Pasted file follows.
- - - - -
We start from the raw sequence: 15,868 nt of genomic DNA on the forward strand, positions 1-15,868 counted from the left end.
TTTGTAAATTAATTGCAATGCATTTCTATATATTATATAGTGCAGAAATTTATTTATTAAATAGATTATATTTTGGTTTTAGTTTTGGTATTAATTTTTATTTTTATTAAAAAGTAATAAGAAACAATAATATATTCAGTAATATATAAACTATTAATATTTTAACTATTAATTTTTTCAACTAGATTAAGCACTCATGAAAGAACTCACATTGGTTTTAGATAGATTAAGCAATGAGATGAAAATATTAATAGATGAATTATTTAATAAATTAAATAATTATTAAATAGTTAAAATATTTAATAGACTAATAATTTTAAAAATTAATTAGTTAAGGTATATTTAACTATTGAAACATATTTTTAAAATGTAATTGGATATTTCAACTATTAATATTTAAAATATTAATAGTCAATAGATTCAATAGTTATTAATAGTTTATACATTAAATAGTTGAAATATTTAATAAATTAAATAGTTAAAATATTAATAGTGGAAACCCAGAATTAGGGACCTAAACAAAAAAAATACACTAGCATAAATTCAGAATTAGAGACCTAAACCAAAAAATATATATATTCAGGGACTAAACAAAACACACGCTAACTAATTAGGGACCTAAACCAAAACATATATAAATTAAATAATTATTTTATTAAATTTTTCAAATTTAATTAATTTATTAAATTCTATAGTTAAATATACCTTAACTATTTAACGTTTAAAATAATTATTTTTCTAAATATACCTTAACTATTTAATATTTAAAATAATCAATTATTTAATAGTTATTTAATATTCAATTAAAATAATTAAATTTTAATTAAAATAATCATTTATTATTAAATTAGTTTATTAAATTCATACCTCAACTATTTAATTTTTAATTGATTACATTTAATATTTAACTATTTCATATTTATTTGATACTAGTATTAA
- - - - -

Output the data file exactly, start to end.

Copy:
We start from the raw sequence: 15,868 nt of genomic DNA on the forward strand, positions 1-15,868 counted from the left end.
TTTGTAAATTAATTGCAATGCATTTCTATATATTATATAGTGCAGAAATTTATTTATTAAATAGATTATATTTTGGTTTTAGTTTTGGTATTAATTTTTATTTTTATTAAAAAGTAATAAGAAACAATAATATATTCAGTAATATATAAACTATTAATATTTTAACTATTAATTTTTTCAACTAGATTAAGCACTCATGAAAGAACTCACATTGGTTTTAGATAGATTAAGCAATGAGATGAAAATATTAATAGATGAATTATTTAATAAATTAAATAATTATTAAATAGTTAAAATATTTAATAGACTAATAATTTTAAAAATTAATTAGTTAAGGTATATTTAACTATTGAAACATATTTTTAAAATGTAATTGGATATTTCAACTATTAATATTTAAAATATTAATAGTCAATAGATTCAATAGTTATTAATAGTTTATACATTAAATAGTTGAAATATTTAATAAATTAAATAGTTAAAATATTAATAGTGGAAACCCAGAATTAGGGACCTAAACAAAAAAAATACACTAGCATAAATTCAGAATTAGAGACCTAAACCAAAAAATATATATATTCAGGGACTAAACAAAACACACGCTAACTAATTAGGGACCTAAACCAAAACATATATAAATTAAATAATTATTTTATTAAATTTTTCAAATTTAATTAATTTATTAAATTCTATAGTTAAATATACCTTAACTATTTAACGTTTAAAATAATTATTTTTCTAAATATACCTTAACTATTTAATATTTAAAATAATCAATTATTTAATAGTTATTTAATATTCAATTAAAATAATTAAATTTTAATTAAAATAATCATTTATTATTAAATTAGTTTATTAAATTCATACCTCAACTATTTAATTTTTAATTGATTACATTTAATATTTAACTATTTCATATTTATTTGATACTAGTATTAA